Stock futures dipped Wednesday morning a day after the major averages rebounded from a three-day losing streak spurred by fears about the omicron Covid variant.
Dow Jones Industrial Average futures fell 40 points. S&P 500 futures dipped 0.1% and Nasdaq-100 futures fell 0.3%.
Trading is expected to be thin for the remainder of the week ahead of the holidays.
Caterpillar rose 1% in premarket trading after Bernstein upgraded the stock, saying the machinery maker will be a key beneficiary of a rebound in global growth.
Tesla shares gained 3% in premarket trading after Elon Musk said in a podcast that he had reached his goal of selling 10% his shares for tax reasons.
December, normally the calmest month for markets, has so far been the most volatile month of 2021, according to Bespoke Investment Group that looked at the S&P 500’s average absolute daily change since 1953.
All three of the major averages jumped on Tuesday in a relief rally following days of weakness on omicron fears. The Dow added 560 points, or 1.6%. The S&P 500 rose 1.8% and the Nasdaq Composite gained 2.4%. The S&P 500 snapped a three-day losing streak that saw the benchmark lose more than 3%, its worst loss during similar time periods since September. The Nasdaq tumbled nearly 4% in the three days through Monday, its worst such stretch since May.
Travel-related stocks popped on Tuesday as investors put Covid-related fears aside and bought the dip. Delta Air Lines rose 5.9%, United Airlines gained 6.9% and Carnival added 8.7%.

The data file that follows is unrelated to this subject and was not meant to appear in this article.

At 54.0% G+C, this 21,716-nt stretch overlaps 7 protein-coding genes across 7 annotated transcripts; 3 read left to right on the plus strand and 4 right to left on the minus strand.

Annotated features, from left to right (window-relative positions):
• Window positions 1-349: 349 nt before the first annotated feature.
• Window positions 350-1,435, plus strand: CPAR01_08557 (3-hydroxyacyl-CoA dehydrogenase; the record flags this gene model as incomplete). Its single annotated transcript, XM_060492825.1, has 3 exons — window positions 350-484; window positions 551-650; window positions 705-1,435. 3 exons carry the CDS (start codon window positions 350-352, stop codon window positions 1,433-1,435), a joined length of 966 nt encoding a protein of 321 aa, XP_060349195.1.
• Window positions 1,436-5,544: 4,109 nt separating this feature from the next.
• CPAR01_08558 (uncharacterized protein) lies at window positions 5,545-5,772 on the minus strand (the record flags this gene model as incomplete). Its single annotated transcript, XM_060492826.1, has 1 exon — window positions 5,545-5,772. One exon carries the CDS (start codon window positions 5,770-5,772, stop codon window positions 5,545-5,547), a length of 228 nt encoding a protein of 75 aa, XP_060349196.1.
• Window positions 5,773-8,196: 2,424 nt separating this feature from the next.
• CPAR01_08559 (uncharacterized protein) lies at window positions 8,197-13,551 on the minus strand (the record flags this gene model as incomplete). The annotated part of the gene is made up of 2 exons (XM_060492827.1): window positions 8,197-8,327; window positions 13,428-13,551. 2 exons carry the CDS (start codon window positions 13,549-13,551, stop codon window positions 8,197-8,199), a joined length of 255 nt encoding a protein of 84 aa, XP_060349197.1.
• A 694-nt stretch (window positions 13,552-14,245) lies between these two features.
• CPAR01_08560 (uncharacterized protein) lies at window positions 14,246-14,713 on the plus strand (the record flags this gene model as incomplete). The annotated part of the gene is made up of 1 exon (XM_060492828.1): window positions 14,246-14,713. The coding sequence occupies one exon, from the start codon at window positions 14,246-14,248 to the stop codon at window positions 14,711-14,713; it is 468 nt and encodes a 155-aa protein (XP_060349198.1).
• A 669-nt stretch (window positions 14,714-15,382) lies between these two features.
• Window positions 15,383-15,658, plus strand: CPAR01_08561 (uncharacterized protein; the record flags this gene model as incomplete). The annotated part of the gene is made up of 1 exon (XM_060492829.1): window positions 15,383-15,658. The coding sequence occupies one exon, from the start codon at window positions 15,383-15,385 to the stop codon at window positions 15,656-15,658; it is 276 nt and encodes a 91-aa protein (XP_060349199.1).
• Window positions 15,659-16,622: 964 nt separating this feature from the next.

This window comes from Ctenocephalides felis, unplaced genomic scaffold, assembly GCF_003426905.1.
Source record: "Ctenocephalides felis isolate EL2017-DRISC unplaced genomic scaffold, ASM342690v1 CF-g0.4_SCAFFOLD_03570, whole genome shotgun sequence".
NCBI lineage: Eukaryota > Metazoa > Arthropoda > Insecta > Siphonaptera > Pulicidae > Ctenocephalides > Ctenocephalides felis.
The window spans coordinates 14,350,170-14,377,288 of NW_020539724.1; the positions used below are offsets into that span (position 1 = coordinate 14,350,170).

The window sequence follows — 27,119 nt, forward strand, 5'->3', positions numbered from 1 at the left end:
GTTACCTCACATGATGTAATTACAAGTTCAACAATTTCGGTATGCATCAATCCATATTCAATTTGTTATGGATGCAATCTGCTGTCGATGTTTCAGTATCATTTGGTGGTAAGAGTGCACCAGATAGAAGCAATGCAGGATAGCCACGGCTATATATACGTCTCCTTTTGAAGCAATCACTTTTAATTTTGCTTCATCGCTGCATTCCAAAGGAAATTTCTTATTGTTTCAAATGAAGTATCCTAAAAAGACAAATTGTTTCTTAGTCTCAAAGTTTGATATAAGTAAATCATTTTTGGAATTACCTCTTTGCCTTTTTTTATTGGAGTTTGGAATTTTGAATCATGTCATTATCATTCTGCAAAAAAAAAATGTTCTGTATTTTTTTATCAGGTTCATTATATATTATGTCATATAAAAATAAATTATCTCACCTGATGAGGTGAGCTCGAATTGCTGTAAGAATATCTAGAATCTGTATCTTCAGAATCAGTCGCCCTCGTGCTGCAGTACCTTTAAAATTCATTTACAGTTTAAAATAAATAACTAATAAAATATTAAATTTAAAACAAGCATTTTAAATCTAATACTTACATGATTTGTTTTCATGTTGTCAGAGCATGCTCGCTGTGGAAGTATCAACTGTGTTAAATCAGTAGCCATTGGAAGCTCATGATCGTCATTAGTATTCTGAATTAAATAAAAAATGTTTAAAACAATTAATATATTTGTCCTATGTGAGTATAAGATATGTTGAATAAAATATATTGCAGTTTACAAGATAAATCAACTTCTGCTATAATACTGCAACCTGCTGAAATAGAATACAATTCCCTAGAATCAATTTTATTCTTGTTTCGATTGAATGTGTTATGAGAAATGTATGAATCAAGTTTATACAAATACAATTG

Those stocks were slightly higher again in Wednesday premarket trading.
President Joe Biden in a press conference Tuesday urged Americans to get their booster shots, saying those who have are “highly protected.” He also reiterated that the U.S. will not bring back the strict lockdowns that were imposed at the start of the pandemic. Earlier Tuesday, Biden said his administration will deploy 1,000 medical personnel from the military to back up hospitals facing a surge of Covid patients and that it will purchase 500 million at-home Covid tests that will be free to Americans through a website starting next year.
With the delta variant, “the economy was able to sustain better than most expected,” said Keith Buchanan, portfolio manager at Globalt Investments. “A lot of people will say that the economy held up because there was more monetary stimulus. Coming into Omicron, that’s not necessarily the case as much as it was in Delta and this is another test of a different flavor. It’s testing if the economy and the market can hold up given the much less accommodative fiscal and monetary policy.”
Investors are looking forward to economic data being released Wednesday morning, including new home purchases, existing home sales, GDP and consumer confidence numbers.